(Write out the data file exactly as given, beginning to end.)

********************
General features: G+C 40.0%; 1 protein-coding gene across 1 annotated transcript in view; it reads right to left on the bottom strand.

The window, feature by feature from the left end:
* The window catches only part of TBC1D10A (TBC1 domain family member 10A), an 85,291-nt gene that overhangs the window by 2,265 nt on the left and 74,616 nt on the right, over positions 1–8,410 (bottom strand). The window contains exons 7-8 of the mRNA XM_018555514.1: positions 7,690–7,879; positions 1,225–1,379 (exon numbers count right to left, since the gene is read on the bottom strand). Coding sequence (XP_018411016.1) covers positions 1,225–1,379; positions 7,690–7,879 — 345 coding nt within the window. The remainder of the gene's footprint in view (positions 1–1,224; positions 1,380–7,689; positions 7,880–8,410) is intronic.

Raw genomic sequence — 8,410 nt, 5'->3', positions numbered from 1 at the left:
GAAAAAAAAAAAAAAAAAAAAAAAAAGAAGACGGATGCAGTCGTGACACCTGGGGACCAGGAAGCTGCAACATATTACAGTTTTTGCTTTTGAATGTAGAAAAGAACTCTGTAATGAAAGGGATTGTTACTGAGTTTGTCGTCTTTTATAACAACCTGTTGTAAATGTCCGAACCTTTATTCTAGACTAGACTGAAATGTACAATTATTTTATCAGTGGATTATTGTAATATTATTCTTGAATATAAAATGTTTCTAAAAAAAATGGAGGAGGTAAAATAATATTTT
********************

General features: G+C 40.0%; 1 protein-coding gene across 1 annotated transcript in view; it reads right to left on the bottom strand.

The window, feature by feature from the left end:
* The window catches only part of TBC1D10A (TBC1 domain family member 10A), an 85,291-nt gene that overhangs the window by 2,265 nt on the left and 74,616 nt on the right, over positions 1–8,410 (bottom strand). The window contains exons 7-8 of the mRNA XM_018555514.1: positions 7,690–7,879; positions 1,225–1,379 (exon numbers count right to left, since the gene is read on the bottom strand). Coding sequence (XP_018411016.1) covers positions 1,225–1,379; positions 7,690–7,879 — 345 coding nt within the window. The remainder of the gene's footprint in view (positions 1–1,224; positions 1,380–7,689; positions 7,880–8,410) is intronic.

Raw genomic sequence — 8,410 nt, 5'->3', positions numbered from 1 at the left:
GAAAAAAAAAAAAAAAAAAAAAAAAAGAAGACGGATGCAGTCGTGACACCTGGGGACCAGGAAGCTGCAACATATTACAGTTTTTGCTTTTGAATGTAGAAAAGAACTCTGTAATGAAAGGGATTGTTACTGAGTTTGTCGTCTTTTATAACAACCTGTTGTAAATGTCCGAACCTTTATTCTAGACTAGACTGAAATGTACAATTATTTTATCAGTGGATTATTGTAATATTATTCTTGAATATAAAATGTTTCTAAAAAAAATGGAGGAGGTAAAATAATATTTT